Sometimes I want to add a clock entry for something I did after it was already done. For example I may want to add an entry CLOCK: [2017-01-28 Sa 09:35]--[2017-01-28 Sa 10:12] => 0:37 at 10:30.

There doesn't seem to be any easy way to do it. The two methods I can currently think of are:

  • Copy a previous entry and modify its time, then press C-c C-c

  • Invoke org-time-stamp-inactive twice, and then manually type in all the rest (CLOCK:, -- etc.), and then press C-c C-c.

Is there any way I can do it easier, or should I just try to define a custom function for this purpose?

  • Your first option is probably your best bet. I would suggest using org-clock-in or C-c C-x C-i, in combination with the C-u prefix argument SELECT , as well as the C-u C-u C-u prefix argument. Using these together and setting org-clock-continuously will allow you to "clock-in" using the last "clock-out" time as the start time - which "could" be convenient for editing the time estimates of multiple, sequential historical entries.
    – nyameko
    Commented Jan 28, 2017 at 9:58

3 Answers 3


I need to do what you describe quite often. My goal is to do everything from the agenda view, i.e. having to go to the org source files as few as possible.

In order to insert a colck interval for a specific task I use helm-org-agenda-files-headings (mapped to a keyboard shortcut) which allows me to find tasks very fast. I have defined an additional helm action for this:

;; extend helm for org headings with the clock in action
    (defun dfeich/helm-org-clock-in (marker)
      "Clock into the item at MARKER"
      (with-current-buffer (marker-buffer marker)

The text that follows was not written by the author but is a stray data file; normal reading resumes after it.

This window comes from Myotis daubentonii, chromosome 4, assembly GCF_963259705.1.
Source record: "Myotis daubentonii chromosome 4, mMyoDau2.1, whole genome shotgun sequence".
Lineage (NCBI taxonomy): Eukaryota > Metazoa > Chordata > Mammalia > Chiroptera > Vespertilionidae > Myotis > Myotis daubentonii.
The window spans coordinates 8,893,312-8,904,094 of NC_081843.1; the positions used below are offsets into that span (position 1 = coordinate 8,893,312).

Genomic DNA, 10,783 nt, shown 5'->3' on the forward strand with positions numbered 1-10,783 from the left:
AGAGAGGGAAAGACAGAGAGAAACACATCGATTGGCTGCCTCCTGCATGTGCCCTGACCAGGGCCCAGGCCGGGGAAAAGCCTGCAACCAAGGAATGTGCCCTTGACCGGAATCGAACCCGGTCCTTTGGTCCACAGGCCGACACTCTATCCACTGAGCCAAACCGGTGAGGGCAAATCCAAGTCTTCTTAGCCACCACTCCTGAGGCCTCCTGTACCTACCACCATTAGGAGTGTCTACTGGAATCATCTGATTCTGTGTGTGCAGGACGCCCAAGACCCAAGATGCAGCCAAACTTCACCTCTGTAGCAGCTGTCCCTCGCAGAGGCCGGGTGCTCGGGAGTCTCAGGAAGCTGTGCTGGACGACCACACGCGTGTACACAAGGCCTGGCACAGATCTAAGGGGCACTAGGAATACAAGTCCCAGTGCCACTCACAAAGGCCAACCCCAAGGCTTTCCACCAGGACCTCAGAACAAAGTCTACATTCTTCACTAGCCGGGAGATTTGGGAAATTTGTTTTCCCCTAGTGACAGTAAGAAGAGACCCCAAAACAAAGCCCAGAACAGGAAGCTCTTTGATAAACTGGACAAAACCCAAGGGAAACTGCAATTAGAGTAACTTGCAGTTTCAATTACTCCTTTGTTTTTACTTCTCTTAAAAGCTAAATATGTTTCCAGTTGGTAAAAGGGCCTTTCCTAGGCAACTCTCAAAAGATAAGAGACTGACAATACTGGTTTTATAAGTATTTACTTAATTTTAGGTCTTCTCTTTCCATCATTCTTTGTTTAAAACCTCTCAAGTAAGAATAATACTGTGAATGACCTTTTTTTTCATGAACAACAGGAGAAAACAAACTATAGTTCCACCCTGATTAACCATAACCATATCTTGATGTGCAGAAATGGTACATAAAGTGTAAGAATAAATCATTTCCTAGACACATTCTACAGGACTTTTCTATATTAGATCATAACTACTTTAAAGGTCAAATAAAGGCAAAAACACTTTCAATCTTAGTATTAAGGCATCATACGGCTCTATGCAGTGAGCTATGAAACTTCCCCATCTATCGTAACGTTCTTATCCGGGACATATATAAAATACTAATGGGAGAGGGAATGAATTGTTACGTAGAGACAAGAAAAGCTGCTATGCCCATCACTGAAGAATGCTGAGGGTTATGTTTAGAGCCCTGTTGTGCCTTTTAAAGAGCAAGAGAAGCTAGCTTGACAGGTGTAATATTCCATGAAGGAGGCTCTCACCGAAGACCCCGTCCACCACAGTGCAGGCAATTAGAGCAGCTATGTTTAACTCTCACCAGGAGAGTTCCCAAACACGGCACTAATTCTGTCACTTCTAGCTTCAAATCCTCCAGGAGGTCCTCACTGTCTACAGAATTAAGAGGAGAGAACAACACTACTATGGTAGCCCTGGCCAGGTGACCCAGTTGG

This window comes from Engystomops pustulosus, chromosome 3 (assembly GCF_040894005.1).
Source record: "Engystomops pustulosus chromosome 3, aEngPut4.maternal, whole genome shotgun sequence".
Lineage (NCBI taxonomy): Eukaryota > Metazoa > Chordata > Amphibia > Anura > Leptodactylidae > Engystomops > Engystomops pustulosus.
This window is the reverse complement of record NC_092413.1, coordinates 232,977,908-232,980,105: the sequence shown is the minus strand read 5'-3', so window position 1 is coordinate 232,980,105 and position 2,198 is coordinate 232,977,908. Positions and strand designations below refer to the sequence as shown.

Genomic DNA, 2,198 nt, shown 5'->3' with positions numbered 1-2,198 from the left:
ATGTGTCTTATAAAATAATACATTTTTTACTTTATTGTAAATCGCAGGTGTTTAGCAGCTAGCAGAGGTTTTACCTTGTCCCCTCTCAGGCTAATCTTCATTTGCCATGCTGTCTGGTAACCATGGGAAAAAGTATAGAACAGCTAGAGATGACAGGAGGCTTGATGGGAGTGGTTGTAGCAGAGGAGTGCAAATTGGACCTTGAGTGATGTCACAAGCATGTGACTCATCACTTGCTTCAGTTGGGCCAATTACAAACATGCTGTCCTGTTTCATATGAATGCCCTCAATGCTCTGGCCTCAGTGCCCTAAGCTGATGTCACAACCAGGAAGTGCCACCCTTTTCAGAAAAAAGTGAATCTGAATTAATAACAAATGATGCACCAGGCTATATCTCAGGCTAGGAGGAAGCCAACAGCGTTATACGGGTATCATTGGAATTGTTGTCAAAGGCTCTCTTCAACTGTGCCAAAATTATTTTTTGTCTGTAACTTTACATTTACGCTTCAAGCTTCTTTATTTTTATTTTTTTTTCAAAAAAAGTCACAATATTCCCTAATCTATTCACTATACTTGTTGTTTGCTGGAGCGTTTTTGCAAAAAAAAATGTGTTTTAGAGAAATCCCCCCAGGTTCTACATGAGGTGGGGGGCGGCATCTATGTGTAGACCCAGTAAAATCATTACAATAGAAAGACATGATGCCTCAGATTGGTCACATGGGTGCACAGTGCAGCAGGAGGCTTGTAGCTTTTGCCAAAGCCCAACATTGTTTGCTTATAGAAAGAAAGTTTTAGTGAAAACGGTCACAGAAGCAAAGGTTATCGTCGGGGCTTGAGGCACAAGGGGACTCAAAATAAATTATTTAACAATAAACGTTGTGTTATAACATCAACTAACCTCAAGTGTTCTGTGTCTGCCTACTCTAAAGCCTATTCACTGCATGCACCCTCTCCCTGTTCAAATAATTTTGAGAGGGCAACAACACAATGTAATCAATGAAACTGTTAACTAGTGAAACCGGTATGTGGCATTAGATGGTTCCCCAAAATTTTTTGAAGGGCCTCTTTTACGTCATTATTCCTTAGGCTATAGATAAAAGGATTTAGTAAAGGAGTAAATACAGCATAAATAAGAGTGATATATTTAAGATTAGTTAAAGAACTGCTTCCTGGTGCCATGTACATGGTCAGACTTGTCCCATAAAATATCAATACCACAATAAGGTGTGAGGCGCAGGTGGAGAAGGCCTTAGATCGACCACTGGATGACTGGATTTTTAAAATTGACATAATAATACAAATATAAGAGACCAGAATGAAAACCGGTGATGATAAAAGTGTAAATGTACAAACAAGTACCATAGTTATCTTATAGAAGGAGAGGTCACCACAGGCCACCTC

(goto-char (marker-position marker))

    (eval-after-load 'helm-org
      '(nconc helm-org-headings-actions
           (cons "Clock into task" #'dfeich/helm-org-clock-in))))

This inserts a clock interval with clock-in and clock-out times set to the present time. I then use my own module org-clock-convenience (also available from MELPA) to fast adjust the times directly from the agenda view screen (need to have log lines enabled):

This involves first moving the initial time somewhere into the range between the clock out of the previous task and the next task, then hitting g (this rebuilds the screen with the task now being correctly placed in the interval). Then using org-clock-convenience-fill-gap-both to have clock-in and clock-out expand to the full iterval.

Maybe have a look at the animated gif on the org-clock-convenience module page to get an idea how the clock modification from the agenda buffer works.

  • Thanks. This looks like a comprehensive solution, though I normally just want to insert the clock manually on an individual file, for which I eventually decided to define a convenience function.
    – xji
    Commented Jun 23, 2018 at 11:16
  • Why is your package marked as obsolete on MELPA? Commented Oct 19, 2021 at 9:16
  • Hi James... I cannot see that it is labeled obsolete. It could be that in your package view you are looking at an older version of the package, and this just points out that a newer version is available. Look at this link: stackoverflow.com/questions/51932537/…